Tunisia: 'Free Until When'?

10/05/2012 15:41 BST | Updated 10/07/2012 10:12 BST

In October 2011, Reporters Without Borders, long banned in Tunisia, opened their bureau in Tunis. They chose to simultaneously launch a national campaign on freedom of speech's role in building a democracy. As a slogan they chose: "Free Until When?"

To me, this campaign is a call for soul searching; I remember that each time I came across one of its posters, simply showing a torn newspaper with the slogan of the campaign: "Free Until When", several questions brewed in my mind. That is why this campaign is important: it makes people think about free speech.

As we have celebrated the International Day of Freedom of Press, a few days ago, and after more than one year of the ousting of Ben Ali from Tunisia, Is there a real change? Were the freedoms of speech and press really improved?

After January 14th several Tunisians thought or had the impression that free speech is already acquired and that no one would be able to alter this new situation or touch this fundamental human right.

When it comes to media we have noticed a radical change. Our media went from being muzzled by the regime; generally avoiding tackling political issues, but operating instead as praise machine for the dictator's achievements before the revolution, media now is taking on all sensitive issues head on. TV channels, radio stations and newspapers opened the doors to people to debate and discuss everything under the Tunisian sun. When asked what is the great achievement of that "Jasmine Revolution" people generally answer: we gained our freedom of speech. We are free to talk.

With hindsight, the situation is not as bright as it might seem. After a period of revolutionary euphoria, during which all Tunisians have been celebrating the ousting of the dictator and enjoying the right to express their opinions and feelings freely, we are back to reality. Indeed even though some media took the side of the revolution- and they are few, others kept on using the same propaganda and manipulation methods inherited from Ben Ali's era. Those who chose to cheer against the revolution did it without acknowledging their mistakes or engaging in any self-criticism.

Media in Tunisia also suffers from he lack of professionalism among journalists as the latter got used to being merely tools implementing instructions and orders given to them from above. This was a terrible blow to Tunisian media as that state of affairs stifled creativity. Moreover, many journalists have been victims of violence while trying to covering events happening in the country. Many of them have been beaten or arrested by the police during demonstrations. Showing their press cards was of no avail as the security forces' mentality from the Ben Ali era still saw them as a nuisance to public order.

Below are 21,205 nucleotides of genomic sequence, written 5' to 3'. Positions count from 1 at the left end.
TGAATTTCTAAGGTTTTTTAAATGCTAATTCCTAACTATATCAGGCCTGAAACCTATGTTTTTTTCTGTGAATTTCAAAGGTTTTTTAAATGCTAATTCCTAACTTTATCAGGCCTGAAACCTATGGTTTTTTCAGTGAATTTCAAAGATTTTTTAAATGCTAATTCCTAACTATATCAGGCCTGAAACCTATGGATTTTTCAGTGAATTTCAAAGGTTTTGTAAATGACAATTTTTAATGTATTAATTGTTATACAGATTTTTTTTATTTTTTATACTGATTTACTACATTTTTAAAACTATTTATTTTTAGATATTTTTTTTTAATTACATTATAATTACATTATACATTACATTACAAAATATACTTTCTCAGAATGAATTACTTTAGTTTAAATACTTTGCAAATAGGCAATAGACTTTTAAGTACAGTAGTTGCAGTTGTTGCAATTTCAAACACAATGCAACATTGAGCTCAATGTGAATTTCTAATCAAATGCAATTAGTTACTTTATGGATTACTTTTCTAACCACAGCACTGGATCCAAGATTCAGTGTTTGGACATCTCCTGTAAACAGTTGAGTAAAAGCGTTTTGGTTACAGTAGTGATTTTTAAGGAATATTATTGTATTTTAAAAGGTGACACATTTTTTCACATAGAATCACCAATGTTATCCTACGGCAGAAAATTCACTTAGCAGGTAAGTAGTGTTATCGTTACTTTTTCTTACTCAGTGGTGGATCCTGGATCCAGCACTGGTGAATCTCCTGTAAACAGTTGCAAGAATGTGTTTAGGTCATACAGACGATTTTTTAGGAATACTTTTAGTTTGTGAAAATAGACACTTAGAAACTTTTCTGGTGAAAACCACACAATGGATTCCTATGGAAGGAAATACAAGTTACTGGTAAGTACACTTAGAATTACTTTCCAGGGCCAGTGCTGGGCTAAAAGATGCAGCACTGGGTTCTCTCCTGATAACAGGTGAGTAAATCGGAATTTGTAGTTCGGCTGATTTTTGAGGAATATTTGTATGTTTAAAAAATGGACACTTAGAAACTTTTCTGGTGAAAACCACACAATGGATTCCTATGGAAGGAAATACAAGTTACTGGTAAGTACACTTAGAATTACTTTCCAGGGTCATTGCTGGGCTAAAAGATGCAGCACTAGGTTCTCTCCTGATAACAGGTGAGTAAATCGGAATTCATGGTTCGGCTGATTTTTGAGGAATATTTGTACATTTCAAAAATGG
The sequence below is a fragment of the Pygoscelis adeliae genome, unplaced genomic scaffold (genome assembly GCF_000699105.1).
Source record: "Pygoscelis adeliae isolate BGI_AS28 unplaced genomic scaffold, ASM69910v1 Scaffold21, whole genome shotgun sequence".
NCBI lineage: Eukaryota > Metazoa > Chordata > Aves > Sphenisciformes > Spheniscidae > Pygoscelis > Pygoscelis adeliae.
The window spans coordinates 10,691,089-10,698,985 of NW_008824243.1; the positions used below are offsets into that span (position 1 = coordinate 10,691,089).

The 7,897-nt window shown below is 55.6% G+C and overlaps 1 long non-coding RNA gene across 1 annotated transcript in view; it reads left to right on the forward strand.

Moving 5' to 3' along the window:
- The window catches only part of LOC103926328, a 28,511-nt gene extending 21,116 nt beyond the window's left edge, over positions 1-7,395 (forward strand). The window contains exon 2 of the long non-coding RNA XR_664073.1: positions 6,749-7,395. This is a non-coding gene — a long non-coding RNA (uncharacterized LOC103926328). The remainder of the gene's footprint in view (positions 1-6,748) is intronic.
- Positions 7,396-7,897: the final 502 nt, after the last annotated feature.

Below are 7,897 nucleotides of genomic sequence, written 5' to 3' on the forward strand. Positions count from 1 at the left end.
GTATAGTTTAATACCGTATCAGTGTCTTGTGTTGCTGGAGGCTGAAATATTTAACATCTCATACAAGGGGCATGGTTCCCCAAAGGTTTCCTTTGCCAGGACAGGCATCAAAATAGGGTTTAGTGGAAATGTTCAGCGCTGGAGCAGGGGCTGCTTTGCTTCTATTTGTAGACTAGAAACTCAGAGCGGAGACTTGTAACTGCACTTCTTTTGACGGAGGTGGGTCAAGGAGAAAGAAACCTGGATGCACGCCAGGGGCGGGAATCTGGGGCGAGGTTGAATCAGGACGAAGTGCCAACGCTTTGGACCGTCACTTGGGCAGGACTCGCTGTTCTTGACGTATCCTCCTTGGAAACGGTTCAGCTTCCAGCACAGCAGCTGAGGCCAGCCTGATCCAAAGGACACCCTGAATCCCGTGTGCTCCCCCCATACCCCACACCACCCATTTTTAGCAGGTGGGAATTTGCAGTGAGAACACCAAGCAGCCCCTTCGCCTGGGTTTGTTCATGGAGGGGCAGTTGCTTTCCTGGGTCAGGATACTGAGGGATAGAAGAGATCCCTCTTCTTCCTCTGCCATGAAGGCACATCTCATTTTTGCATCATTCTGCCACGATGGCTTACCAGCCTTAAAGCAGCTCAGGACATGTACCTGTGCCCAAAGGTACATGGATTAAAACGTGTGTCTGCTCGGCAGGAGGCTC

When it comes to freedom of expression, the situation is horrible. Cases of attacks on freedom of speech after January 14th 2011 are numerous. In May 2011, a group of lawyers launched a lawsuit against the Tunisian Internet Agency demanding the ban of pornographic websites. In November Nabil Karoui the head of the private channel Nessma, as well as some of his employees, faced trial for broadcasting the Franco-iranian cartoon "Persepolis; their "crime" was broadcasting of a foreign movie that is "attacking religious symbols", "disturbing public order and undermining the good morals." Other examples include a trial against a newspaper for publishing the photo of a half naked modal as well as a trial against two young men who wrote books in which they criticized Islam. And Islamists. They were condemned to 7 years and a half in jail.

Furthermore, Tunisians who are trying to express themselves and are criticizing the government are always facing violence. The majority of the peaceful demonstrations organized to pressure the new government have been routinely faced with police violence.

"Free Until When? " is an important question. Even though Tunisia seems to be the most successful country in its "revolution", even if Tunisians seem to be enjoying their freedom. The reality is much more nuanced. The picture is gloomy. Tunisians should keep on fighting for their real freedom or risk sliding back into authoritarian rule, or worse..